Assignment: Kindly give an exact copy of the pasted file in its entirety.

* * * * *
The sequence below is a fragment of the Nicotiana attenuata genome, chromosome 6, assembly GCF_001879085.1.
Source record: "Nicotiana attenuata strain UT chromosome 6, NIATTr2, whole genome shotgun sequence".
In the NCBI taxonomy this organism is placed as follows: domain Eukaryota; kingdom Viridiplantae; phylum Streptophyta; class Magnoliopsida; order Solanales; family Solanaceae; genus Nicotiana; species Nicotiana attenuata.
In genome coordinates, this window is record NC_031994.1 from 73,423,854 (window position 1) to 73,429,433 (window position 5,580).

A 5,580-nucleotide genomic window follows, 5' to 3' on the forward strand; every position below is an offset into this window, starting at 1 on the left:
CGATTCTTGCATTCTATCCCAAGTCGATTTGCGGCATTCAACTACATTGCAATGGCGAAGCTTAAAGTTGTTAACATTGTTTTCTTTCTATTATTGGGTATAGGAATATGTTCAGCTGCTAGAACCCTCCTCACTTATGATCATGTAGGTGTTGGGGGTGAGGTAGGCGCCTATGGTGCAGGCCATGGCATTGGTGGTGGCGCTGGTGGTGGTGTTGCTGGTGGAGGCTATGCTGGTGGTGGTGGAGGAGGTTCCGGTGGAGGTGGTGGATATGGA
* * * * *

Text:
The sequence below is a fragment of the Nicotiana attenuata genome, chromosome 6, assembly GCF_001879085.1.
Source record: "Nicotiana attenuata strain UT chromosome 6, NIATTr2, whole genome shotgun sequence".
In the NCBI taxonomy this organism is placed as follows: domain Eukaryota; kingdom Viridiplantae; phylum Streptophyta; class Magnoliopsida; order Solanales; family Solanaceae; genus Nicotiana; species Nicotiana attenuata.
In genome coordinates, this window is record NC_031994.1 from 73,423,854 (window position 1) to 73,429,433 (window position 5,580).

A 5,580-nucleotide genomic window follows, 5' to 3' on the forward strand; every position below is an offset into this window, starting at 1 on the left:
CGATTCTTGCATTCTATCCCAAGTCGATTTGCGGCATTCAACTACATTGCAATGGCGAAGCTTAAAGTTGTTAACATTGTTTTCTTTCTATTATTGGGTATAGGAATATGTTCAGCTGCTAGAACCCTCCTCACTTATGATCATGTAGGTGTTGGGGGTGAGGTAGGCGCCTATGGTGCAGGCCATGGCATTGGTGGTGGCGCTGGTGGTGGTGTTGCTGGTGGAGGCTATGCTGGTGGTGGTGGAGGAGGTTCCGGTGGAGGTGGTGGATATGGA